I would like to get back into the practice of devoting one post a week to answering questions raised by blog members. I have a fairly long list of good questions I haven’t been able to get to, so why not just go through them week by week? If you have any pressing questions that are particularly intriguing or perplexing for you about the NT or early Christianity or any related topic, let me know as a comment on a post (any post will do, whether relevant or not). If it’s not something I can address or that I can answer in a line or two, I’ll let you know. Otherwise, I can add it to the list!
At the top of my current list is the following.
I wonder if you could talk about Isaiah 53 which I think is also a later insert by the scribes trying to justify what they had done to Jesus.
Ah, now *this* is a passage that students bring up every time I teach a class on the New Testament. Hundreds of years before Jesus, the prophet Isaiah predicted in detail his crucifixion for the sins of the world, to be followed by his resurrection. It’s right there in black and white, in Isaiah 53. Why don’t Jew’s SEE that?? It’s in their own Bible! Are they blind? Can’t they READ????
As it turns out, my students as a rule don’t understand the issues with Isaiah 53; that’s not particularly strange – most people don’t! The problem is not that the passage was a later insertion into the text of Isaiah; it instead involves what Isaiah was talking about. I’ve discussed the issue before several times, but it’s one that regularly comes up; here is how I explain it all in my most recent book, Heaven and Hell.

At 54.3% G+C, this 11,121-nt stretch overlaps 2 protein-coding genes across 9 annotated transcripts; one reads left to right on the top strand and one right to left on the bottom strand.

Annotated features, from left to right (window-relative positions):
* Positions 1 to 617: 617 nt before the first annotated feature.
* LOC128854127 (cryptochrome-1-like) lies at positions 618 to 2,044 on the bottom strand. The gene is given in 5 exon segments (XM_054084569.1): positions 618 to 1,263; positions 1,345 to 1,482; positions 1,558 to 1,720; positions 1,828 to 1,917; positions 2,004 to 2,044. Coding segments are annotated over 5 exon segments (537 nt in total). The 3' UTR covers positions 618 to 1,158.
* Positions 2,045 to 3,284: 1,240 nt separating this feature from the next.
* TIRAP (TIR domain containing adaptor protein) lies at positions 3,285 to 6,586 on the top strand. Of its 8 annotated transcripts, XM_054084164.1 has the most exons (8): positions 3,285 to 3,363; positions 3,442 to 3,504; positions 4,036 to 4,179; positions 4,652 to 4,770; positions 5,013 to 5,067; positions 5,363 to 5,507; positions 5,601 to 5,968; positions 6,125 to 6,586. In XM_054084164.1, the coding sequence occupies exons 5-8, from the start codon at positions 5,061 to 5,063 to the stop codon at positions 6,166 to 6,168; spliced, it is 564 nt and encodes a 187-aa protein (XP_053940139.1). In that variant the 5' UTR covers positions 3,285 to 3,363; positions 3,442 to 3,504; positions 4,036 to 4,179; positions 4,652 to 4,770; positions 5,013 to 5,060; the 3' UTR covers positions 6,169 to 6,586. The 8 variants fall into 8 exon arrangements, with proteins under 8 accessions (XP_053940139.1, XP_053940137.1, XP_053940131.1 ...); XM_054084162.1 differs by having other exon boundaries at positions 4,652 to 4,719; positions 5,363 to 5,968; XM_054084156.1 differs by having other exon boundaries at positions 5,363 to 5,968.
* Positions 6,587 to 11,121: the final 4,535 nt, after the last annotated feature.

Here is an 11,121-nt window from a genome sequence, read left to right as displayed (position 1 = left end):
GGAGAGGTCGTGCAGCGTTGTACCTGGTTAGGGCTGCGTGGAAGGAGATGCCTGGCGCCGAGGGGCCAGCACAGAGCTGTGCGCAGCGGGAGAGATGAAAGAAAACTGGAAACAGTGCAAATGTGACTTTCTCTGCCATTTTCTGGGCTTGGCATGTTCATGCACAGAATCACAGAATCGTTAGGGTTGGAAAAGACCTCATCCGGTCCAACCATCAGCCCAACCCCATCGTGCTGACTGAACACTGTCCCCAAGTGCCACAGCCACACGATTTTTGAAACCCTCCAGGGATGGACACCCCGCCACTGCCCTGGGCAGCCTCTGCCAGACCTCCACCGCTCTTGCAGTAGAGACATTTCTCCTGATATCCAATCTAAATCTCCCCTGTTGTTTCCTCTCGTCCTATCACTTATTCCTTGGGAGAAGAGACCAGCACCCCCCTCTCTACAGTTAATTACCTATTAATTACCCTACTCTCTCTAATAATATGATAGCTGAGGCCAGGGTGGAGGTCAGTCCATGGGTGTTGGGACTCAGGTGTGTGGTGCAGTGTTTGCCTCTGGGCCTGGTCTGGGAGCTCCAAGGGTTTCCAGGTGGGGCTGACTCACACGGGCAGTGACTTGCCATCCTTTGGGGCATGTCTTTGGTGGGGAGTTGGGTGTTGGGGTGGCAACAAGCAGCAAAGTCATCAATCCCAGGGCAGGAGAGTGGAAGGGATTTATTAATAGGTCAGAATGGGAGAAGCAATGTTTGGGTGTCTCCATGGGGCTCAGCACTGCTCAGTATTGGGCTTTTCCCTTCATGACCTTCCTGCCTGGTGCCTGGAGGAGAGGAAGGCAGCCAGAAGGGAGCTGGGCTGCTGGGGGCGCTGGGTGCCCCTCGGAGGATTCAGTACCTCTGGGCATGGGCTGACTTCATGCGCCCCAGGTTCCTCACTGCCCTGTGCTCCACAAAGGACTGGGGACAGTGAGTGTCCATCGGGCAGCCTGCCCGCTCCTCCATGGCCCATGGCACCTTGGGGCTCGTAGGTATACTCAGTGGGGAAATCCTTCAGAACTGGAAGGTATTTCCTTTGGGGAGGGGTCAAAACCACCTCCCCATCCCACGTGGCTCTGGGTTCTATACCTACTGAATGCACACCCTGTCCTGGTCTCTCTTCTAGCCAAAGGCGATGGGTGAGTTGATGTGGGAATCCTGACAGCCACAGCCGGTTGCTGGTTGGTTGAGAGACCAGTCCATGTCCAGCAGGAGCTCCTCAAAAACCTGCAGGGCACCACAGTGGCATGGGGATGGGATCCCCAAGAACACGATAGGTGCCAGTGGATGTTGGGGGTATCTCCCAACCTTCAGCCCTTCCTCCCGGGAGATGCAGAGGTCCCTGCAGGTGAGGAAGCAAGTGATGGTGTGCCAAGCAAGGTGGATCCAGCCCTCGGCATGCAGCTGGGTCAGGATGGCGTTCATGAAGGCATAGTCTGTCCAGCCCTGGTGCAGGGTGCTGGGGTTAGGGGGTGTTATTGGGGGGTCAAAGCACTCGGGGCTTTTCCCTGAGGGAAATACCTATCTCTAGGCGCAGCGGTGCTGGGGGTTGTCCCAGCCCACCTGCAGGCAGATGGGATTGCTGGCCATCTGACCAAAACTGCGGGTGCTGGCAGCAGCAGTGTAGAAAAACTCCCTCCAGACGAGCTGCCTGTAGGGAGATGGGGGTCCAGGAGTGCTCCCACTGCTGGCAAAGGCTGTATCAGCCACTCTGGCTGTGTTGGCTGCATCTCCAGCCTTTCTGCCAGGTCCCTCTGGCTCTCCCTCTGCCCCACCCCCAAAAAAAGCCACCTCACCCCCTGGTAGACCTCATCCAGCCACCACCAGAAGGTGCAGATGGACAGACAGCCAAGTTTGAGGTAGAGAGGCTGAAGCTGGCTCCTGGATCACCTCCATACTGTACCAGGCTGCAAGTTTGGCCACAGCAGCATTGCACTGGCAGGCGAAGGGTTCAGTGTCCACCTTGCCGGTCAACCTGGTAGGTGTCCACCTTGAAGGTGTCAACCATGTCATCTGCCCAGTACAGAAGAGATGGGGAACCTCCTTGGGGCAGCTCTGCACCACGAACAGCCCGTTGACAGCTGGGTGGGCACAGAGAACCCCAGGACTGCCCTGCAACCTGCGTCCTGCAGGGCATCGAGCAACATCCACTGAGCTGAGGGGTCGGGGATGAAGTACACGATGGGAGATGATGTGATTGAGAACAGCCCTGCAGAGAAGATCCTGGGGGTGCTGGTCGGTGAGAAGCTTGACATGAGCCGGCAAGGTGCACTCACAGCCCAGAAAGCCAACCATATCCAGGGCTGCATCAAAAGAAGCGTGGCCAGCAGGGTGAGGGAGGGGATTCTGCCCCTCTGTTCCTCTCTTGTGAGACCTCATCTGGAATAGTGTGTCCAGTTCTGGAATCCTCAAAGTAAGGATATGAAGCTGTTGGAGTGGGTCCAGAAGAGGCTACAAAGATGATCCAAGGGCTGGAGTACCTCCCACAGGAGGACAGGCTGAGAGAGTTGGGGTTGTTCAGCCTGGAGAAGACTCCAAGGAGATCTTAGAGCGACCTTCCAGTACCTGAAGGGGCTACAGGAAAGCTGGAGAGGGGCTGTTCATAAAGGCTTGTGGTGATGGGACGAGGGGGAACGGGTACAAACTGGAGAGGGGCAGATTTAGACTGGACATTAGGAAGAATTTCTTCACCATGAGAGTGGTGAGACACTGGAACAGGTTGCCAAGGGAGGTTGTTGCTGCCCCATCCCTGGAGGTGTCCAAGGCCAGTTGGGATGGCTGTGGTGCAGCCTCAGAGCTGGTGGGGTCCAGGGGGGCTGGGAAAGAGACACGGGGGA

Isaiah 52:13-53:12 is a passage that has long been cited by Christian interpreters as a virtually infallible prophecy of the death and resurrection of the messiah – i.e., Jesus. But that is almost certainly a misreading of the passage, at least as the author of Isaiah originally intended it. The passage deals with the “suffering servant” of the LORD. But in its original context the servant does not appear to be the future messiah.
Of course Jesus is not named in the passage. But even more surprising to many Christian readers who learn this for the first time, the word “messiah” never occurs in it either. There is a good reason for the surprise: it is hard indeed for Christians to read the chapter and not think that it is speaking specifically about Jesus.
He was despised and rejected by others;
A man of suffering and acquainted with infirmity…
He was despised, and we held him of no account
Surely he has borne our infirmities
and carried our diseases…
He was wounded for our transgressions,
crushed for our iniquities.
Upon him was the punishment that made us whole,
and by his bruises we are healed. (Isaiah 53:3-5)
Not only did this unnamed servant of the LORD suffer because of others, he also is vindicated by God. Doesn’t this refer to the resurrection of Jesus?
Out of his anguish he shall see light;
He shall find satisfaction through his knowledge.
The righteous one, my servant, shall make many righteous,
and he shall bear their iniquities.
Therefore I will allot him a portion with the great
and he shall divide the spoil with the strong
because he poured out himself to death,
and was numbered with the transgressors.
Yet he bore the sin of many,
And made intercession for the transgressors. (Isaiah 53:11-12)
The main reason it is so difficult for Christian readers to see these words and not think “Jesus” is because for many centuries theologians have indeed argued that the passage is a messianic prophecy looking forward to the Christian savior. Anyone who is first shown this passage and told it is about Jesus will naturally always read it that way. Of course it’s about Jesus! Who else could it be about? This is surely a prophecy of Jesus’ crucifixion and resurrection made centuries before the fact.
Still, it is important to stress not only that the passage never…
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